As some of you might know, when I adopted Eddy, she was suffering from some sort of acute neurological issue that appeared just a day or so after the rescue trapped her. She walked and ran in circles, had a head tilt, had right-sided facial nerve paralysis, and all that neurological jazz. I was actually seeking out a special needs kitty at that time, as I had just recently lost my geriatric angel Rosie and wanted to give another special needs kitty a home in Rosie's honor. And so, I became Eddy's mom. She has since recovered from her major neurological issues, though she did adorably retain her head tilt and facial nerve paralysis.
That little lamb there behind Eddy was her little buddy when she was a young kitten. He had to be retired (and bleached) when he kept being dragged into the litter box by Eddy, but now he's tucked up in a closet for safe keeping.
Wednesday, September 27, 2023
Today, pup Astrid wanted to share a quick snippet from a recent walk. She decided to show you all how seriously she takes her walks, hence why she wouldn't look at the camera.
Tuesday, September 26, 2023
Hello, friends! It's Tonks Tuesday, and the calico herself agreed to pose for a photo. This week she told me she'd do her very best to look at the camera instead of out the window. Did she keep her promise?
Today is the last tip in our disaster preparedness series, and it is one that we have repeated many times, on many different occasions. This tip is to always ensure that your furbaby has some form of identification. In the unfortunate event that your furbaby becomes separated from you in any form of disaster or emergency, some form of identification could more easily bring them back to you. A collar with an ID tag as well as a microchip are the most common forms of ID for our kitties or pups. In addition to ensuring this identification is on your cat or dog, also make sure that the information is up-to-date. If you have moved addresses or changed phone numbers, for example, make sure this is reflected on your furbaby's identification. No one ever wants to consider being separated from their kitty or pup, but should this happen in an emergency or any event, your furbaby is more likely to find their way back to you if they are wearing some form of identification.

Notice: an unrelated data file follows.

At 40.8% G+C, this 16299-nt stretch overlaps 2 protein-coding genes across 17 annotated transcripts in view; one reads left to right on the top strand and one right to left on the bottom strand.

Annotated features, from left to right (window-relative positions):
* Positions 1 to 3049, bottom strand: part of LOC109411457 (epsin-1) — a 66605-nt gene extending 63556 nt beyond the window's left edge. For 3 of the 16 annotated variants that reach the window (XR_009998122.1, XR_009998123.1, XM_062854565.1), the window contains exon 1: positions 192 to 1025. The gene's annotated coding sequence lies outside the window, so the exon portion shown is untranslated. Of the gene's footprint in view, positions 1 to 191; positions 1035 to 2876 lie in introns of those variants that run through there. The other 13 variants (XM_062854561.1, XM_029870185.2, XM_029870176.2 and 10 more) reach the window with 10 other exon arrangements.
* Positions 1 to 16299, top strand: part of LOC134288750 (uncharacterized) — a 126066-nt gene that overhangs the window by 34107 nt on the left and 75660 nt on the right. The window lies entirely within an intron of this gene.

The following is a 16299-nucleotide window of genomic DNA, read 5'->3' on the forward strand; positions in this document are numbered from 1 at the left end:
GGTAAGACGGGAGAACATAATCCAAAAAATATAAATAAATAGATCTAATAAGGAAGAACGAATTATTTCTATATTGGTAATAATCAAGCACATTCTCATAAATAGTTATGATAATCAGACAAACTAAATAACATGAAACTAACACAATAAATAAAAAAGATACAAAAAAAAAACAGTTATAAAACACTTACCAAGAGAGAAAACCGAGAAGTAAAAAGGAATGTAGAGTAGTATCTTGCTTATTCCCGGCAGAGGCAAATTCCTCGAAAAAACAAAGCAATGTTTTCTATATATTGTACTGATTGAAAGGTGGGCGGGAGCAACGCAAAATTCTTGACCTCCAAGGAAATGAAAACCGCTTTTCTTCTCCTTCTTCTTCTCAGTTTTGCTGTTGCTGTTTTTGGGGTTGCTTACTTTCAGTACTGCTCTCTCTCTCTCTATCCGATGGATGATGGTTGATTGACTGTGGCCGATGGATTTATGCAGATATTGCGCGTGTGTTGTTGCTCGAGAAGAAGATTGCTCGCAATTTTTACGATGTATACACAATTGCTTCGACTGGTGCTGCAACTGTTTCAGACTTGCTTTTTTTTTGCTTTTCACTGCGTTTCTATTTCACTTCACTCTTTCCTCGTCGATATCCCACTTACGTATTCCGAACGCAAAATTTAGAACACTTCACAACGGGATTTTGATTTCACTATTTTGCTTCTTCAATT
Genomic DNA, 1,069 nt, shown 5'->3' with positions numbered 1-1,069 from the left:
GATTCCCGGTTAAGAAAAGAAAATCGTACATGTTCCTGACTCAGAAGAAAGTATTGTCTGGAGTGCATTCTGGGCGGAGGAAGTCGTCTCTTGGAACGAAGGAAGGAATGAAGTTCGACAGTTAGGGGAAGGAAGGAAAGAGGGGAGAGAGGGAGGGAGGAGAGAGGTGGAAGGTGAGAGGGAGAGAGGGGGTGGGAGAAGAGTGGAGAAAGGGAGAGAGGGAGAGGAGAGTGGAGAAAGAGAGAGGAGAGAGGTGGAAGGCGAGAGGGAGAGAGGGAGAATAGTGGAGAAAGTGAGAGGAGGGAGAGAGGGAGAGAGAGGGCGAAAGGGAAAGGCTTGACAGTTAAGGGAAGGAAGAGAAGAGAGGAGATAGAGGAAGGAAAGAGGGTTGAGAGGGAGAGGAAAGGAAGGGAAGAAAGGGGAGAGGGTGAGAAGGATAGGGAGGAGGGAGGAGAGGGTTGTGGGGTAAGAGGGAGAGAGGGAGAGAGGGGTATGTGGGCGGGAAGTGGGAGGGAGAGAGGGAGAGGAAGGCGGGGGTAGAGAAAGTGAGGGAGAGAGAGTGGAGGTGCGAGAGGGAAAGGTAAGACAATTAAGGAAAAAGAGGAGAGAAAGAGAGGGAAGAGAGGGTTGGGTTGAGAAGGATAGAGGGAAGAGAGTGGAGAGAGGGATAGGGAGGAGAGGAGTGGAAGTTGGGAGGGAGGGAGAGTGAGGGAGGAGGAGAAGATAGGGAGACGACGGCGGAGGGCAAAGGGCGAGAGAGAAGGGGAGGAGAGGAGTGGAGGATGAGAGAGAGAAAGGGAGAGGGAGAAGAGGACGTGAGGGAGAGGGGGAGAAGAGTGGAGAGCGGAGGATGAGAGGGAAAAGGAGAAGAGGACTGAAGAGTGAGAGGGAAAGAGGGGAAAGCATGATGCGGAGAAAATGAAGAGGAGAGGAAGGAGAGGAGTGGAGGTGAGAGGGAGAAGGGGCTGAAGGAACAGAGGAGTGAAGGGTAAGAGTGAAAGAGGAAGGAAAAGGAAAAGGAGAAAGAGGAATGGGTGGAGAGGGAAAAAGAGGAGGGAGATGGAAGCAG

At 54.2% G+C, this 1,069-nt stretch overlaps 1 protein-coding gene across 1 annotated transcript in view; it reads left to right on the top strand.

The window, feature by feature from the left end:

Monday, September 25, 2023
It's Mancat Monday, which means you get a dose of mancat Evan.
I realized I never shared one of Evan's sort of summertime spooky doodles. I guess it's okay that there are blooming flowers in the background of this doodle, though, because just because it's officially autumn doesn't mean it looks it yet. Anyway, here's a doodle of what Evan's probably thinking as this mom of his watches all sorts of Halloween movies when it's not even October yet.
Our current series of tips is about disaster and emergency preparedness for both yourself and your furbaby. Today's tip on this topic is to contemplate and decide on a proper caregiver for your furbaby, should there be an emergency rendering you incapable of caring for them. Thinking on such unfortunate hypothetical situations is never something anyone looks forward to, but it is nonetheless something important to consider. You will want to ensure that someone you trust might be prepared to care for your kitty or pup in an emergency. It is of course important to discuss this with the person in question, and to ensure that they are truly able and willing to take on the care of your furbaby, should the need arise. In some cases, this might mean including in your will that this person would become your furbaby's caregiver. Overall, though not an ideal topic with which to occupy your mind, it is indeed significant to have a safe and secure plan for your furbaby's care should something render you incapable of caring for them. Think of family or friends whom you trust, whom your furbaby knows, and whom have displayed an ability and willingness to take on the care of your kitty or pup.